Also, the Mediterranean diet reduces the risk of cardiovascular diseases (CVD), which is common among people with type 2 diabetes.
A Summary of the Benefits:
- A1C reduction
- Reduced triglyceride level
- Reduced risk of major cardiovascular issues
- Reduced risk of diabetes
The Downsides to the Mediterranean Diet
Vegetarian diets or diets that are predominantly plant-based, including the Mediterranean diet, can result in dietary deficits such as low levels of some organic sources of minerals such iron, calcium, zinc, and iodine. It can also result in a deficit of some fatty acids and micronutrients such as vitamin B12, so it's worth having these levels of these assessed regularly.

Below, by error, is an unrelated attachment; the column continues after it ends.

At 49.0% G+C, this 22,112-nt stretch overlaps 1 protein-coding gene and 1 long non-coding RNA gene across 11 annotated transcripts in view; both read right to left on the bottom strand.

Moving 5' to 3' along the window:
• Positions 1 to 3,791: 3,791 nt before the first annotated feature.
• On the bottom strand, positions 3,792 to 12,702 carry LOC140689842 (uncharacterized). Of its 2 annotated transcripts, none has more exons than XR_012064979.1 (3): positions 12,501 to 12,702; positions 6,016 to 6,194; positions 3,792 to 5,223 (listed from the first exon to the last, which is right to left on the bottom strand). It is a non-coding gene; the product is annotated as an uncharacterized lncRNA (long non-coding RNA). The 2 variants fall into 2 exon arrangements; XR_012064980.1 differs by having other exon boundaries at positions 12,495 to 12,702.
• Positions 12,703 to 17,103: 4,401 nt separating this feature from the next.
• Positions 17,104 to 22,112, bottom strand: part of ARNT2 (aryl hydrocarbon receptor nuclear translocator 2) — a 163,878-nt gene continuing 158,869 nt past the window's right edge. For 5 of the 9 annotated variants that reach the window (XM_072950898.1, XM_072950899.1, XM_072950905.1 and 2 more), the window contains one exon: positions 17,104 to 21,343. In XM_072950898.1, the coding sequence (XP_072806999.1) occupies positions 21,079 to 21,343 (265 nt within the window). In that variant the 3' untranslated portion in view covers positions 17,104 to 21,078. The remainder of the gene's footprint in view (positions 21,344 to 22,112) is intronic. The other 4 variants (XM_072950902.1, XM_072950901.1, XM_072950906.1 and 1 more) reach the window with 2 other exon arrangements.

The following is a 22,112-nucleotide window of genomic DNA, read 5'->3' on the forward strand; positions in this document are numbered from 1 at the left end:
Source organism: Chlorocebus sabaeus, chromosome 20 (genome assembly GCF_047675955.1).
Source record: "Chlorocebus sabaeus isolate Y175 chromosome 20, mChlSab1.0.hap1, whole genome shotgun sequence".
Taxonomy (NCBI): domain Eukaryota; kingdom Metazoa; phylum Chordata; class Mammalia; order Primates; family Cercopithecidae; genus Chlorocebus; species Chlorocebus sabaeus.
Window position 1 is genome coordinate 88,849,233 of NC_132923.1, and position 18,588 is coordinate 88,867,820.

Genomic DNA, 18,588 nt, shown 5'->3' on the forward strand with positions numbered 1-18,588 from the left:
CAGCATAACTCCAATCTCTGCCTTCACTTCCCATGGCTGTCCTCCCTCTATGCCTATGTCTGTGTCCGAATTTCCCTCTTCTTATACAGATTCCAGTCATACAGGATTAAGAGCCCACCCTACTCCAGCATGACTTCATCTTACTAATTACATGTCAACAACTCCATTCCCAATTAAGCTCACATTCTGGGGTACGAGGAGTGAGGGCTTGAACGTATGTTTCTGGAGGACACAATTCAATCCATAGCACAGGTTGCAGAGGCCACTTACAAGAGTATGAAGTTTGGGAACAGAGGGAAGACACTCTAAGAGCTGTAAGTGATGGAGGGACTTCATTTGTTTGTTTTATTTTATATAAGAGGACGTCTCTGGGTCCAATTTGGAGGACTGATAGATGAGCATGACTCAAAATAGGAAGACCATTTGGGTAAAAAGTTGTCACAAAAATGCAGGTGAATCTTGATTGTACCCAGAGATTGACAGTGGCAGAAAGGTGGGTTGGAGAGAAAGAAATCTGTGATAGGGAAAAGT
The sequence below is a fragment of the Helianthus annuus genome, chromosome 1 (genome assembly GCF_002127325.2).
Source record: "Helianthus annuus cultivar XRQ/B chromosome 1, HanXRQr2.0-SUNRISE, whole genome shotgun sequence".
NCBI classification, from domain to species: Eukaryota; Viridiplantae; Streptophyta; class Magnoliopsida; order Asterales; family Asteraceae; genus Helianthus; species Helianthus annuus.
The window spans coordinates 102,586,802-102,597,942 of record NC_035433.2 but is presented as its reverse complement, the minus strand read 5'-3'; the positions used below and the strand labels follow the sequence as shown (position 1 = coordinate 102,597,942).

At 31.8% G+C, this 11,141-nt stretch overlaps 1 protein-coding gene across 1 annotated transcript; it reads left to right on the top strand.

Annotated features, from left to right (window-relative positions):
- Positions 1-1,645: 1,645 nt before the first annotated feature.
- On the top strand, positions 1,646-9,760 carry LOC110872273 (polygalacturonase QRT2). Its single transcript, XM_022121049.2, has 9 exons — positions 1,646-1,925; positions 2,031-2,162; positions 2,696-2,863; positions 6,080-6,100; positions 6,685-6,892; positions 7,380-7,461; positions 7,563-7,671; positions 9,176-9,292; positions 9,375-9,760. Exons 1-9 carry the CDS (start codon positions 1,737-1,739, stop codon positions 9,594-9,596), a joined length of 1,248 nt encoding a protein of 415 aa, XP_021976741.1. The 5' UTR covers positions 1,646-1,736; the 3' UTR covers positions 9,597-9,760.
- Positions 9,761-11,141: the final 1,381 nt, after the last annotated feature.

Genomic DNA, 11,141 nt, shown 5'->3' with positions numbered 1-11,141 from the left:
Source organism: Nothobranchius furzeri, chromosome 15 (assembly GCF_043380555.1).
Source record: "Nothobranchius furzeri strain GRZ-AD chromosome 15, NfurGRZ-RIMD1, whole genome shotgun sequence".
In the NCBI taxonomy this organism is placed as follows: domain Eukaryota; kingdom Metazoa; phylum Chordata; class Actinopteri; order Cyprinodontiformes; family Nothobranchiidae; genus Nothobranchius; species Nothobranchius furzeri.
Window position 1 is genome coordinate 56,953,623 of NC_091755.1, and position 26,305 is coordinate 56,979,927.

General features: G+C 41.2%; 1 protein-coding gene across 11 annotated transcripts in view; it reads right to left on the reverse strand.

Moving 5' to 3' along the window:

If you stick to the recommendations according to your age and gender and eat animal products occasionally, like lean meats (chicken breasts), fish, dairy products (eg. cheese), or even eggs, then it shouldn't be a problem. That being said, always consult your GP/dietitian concerning any potential complicating health conditions.
A Mediterranean diet + Plate Method.
Managing the transition from the standard western diet to a Mediterranean diet can be difficult at first, especially if you have previously not cared for vegetables. Sticking to the diet is the most difficult part, which is why we recommend using tools to aid your efforts. Besides our DiabTrend application, one such useful tool is the Diabetes Plate Method, which, while not designed specifically for the Mediterranean diet, is still very effective.